War Now “Inevitable”, To Restore U.S. GDP Growth

13 Sep

I recommend following the link to read this article in full. There are a number of charts and related information that are well worth studying, to properly understand the whole argument.

From Zero Hedge (bold and italics in original, red font mine):

In a moment of surprising clarity, Deutsche Bank’s Jim Reid pointed out what is largely taboo in the financial industry – the truth. “Looking back, real GDP growth in the US through the latter half of the 2000s and the 2010s has been at the lowest levels since the cyclically scarred decades of the Great Depression and the First World War.”

What is amusing, is the constant state of shock of supposedly serious people who are stunned that despite the Fed being constantly in the markets, and buying up trillions in securities, the US economy has not responded in a favorable manner. Of course, nobody has pointed out that if all it took to generate growth out of thin air without consequences was for the Fed to print, i.e., monetize debt, this would have started 100 years ago in 1913, and by now the US economy would be so advanced it would be colonizing Uranus. Logic, however, is not a Keynesian economist’s best friend.

That said, the reasons surrounding the lack of US growth are secondary for the time being. A bigger question is what happens from here, now that even respected banks, and even ivory tower economists have admitted that QE has been a complete failure for the broader economy, and the common American, benefiting only the uber-wealthy. Which leads us to a different topic. Syria.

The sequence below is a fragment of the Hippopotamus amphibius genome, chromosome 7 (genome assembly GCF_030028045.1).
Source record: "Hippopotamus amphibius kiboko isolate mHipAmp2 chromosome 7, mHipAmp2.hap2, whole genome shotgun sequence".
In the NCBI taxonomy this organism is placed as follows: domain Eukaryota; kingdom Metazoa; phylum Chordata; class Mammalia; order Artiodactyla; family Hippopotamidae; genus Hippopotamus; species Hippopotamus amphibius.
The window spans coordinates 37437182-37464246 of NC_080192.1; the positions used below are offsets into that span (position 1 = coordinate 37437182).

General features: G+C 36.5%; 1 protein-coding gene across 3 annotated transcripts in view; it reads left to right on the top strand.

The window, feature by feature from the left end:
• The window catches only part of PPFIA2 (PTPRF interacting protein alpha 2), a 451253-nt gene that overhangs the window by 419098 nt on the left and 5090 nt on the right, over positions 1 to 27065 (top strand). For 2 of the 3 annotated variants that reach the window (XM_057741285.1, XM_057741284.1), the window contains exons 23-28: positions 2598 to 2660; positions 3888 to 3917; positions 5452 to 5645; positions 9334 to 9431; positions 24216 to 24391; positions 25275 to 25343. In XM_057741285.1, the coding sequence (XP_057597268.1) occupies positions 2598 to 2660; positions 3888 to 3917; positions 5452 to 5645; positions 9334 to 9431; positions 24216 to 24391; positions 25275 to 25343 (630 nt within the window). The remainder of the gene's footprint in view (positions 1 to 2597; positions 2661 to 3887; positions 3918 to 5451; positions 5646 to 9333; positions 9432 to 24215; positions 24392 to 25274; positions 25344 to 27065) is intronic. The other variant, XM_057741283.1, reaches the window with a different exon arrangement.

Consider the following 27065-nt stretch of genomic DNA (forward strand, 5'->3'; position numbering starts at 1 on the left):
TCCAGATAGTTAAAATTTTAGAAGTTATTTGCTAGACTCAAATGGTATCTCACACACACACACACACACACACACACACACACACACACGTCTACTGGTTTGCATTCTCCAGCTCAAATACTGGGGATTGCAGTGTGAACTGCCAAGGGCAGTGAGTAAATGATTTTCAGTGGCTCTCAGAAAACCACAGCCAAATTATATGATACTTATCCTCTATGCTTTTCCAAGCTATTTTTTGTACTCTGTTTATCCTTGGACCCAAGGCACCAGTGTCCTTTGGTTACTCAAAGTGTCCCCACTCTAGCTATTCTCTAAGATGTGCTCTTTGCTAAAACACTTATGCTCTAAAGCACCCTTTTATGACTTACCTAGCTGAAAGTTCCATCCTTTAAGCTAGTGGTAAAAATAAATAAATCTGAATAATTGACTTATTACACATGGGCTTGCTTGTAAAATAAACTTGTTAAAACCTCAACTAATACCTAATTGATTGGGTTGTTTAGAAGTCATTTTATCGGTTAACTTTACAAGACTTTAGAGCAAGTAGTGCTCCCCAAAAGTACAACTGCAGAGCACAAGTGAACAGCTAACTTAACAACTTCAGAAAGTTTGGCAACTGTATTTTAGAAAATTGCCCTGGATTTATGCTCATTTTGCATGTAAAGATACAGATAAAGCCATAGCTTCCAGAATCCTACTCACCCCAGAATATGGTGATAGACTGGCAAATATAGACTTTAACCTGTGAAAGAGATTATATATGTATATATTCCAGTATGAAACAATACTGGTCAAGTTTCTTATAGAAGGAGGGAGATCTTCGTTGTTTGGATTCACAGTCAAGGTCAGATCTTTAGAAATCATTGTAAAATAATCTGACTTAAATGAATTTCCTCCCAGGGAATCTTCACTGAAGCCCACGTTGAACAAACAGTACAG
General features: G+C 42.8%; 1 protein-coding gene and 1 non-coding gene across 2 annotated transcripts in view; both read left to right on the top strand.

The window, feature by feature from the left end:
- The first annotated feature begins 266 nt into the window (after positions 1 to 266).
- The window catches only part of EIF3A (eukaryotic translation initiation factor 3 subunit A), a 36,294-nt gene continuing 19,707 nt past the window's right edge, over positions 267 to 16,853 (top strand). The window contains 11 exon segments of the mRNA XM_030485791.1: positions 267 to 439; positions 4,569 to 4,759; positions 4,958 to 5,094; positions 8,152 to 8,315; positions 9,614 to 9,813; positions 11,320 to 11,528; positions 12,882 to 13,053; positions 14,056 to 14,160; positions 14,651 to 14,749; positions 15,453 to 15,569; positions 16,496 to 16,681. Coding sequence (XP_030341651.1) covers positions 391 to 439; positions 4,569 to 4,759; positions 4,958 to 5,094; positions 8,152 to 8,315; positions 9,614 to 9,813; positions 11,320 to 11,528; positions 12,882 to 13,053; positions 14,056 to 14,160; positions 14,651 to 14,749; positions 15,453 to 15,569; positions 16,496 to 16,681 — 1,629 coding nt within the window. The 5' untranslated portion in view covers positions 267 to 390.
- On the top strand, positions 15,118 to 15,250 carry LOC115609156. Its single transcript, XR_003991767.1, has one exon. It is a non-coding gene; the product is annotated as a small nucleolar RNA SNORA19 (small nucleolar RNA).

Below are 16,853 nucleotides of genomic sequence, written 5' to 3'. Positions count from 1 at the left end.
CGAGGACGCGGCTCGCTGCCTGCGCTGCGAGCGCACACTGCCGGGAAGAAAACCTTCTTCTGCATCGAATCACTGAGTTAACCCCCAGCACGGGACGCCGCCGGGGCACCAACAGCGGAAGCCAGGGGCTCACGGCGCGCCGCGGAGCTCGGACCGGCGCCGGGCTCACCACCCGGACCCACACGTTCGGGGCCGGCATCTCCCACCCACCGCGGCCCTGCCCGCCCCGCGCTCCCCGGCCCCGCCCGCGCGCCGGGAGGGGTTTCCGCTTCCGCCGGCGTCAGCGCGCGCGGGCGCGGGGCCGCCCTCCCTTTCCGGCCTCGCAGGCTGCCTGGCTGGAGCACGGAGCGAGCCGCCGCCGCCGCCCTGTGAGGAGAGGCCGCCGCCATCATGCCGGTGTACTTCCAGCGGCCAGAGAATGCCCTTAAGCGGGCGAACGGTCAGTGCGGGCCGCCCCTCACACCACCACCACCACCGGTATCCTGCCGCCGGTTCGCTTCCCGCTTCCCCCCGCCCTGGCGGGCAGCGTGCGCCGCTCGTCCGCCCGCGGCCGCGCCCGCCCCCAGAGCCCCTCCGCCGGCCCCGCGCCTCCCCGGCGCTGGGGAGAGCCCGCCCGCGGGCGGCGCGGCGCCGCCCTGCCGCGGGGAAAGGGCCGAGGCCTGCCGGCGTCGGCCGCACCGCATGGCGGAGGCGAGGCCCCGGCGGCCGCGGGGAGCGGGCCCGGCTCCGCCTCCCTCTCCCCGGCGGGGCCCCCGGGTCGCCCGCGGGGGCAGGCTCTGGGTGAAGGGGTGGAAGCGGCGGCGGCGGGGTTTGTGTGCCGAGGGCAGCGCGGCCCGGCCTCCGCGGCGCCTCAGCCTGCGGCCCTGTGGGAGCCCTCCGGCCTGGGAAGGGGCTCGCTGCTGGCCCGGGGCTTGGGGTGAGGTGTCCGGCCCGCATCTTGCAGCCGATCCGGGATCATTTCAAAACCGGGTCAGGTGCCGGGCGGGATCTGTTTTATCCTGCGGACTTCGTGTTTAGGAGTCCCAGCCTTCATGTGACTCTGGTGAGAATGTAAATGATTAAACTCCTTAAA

In an uncanny historical analogue of the current economic predicament, we have to go back only 70 years or so back, to the time of the first Great Depression: that was the first and ostensibly last time, when the US economy was performing in a comparably subpar fashion to trendline.

Click to enlarge

Click to enlarge

So in an extreme (if logically forthcoming) scenario when the Fed’s final proposed fallback strategy of “forward guidance” which is destined to replace QE now that tapering is on the table, were to fail, as many already suggest it will (just look at the BOE), the final solution for the US central bank is one – Nominal GDP Targetting, which stripped of its fancy title is really a euphemism for “print until you drop”, or rather monetize securities and inject money without regard for inflation (paradropping bundles cash may well be allowed as Ben Bernanke would be happy to admit), with the only intention of promoting growth at any cost.

But will “Nominal GDP Targetting” work?

After quite a detailed analysis, including multiple charts, we get to the answer, and the crux of the article:

In other words, targeting GDP for the sake of GDP, concerns about inflation aside, when soaring inflation would also lead to surging interest rates, has become impossible.

So what is the only possible way out left for a country in which monetary policy has failed on all fronts except to inflate asset prices to stratospheric levels, and yet the economy still refuses to budge? For the answer we go to Deutsche Bank one last time:

During the US Great Depression the huge declines in consumer and businesses confidence in the face of mass unemployment can be seen in the extremely and persistently low level of velocity…. As it turned out, the US economy managed to grow at an average of 13.5% a year over the next 10 years and was back on ‘target’ by 1944….  Velocity also moved during the recovery from the Great Depression as the US war machine swung into action in the early 1940s.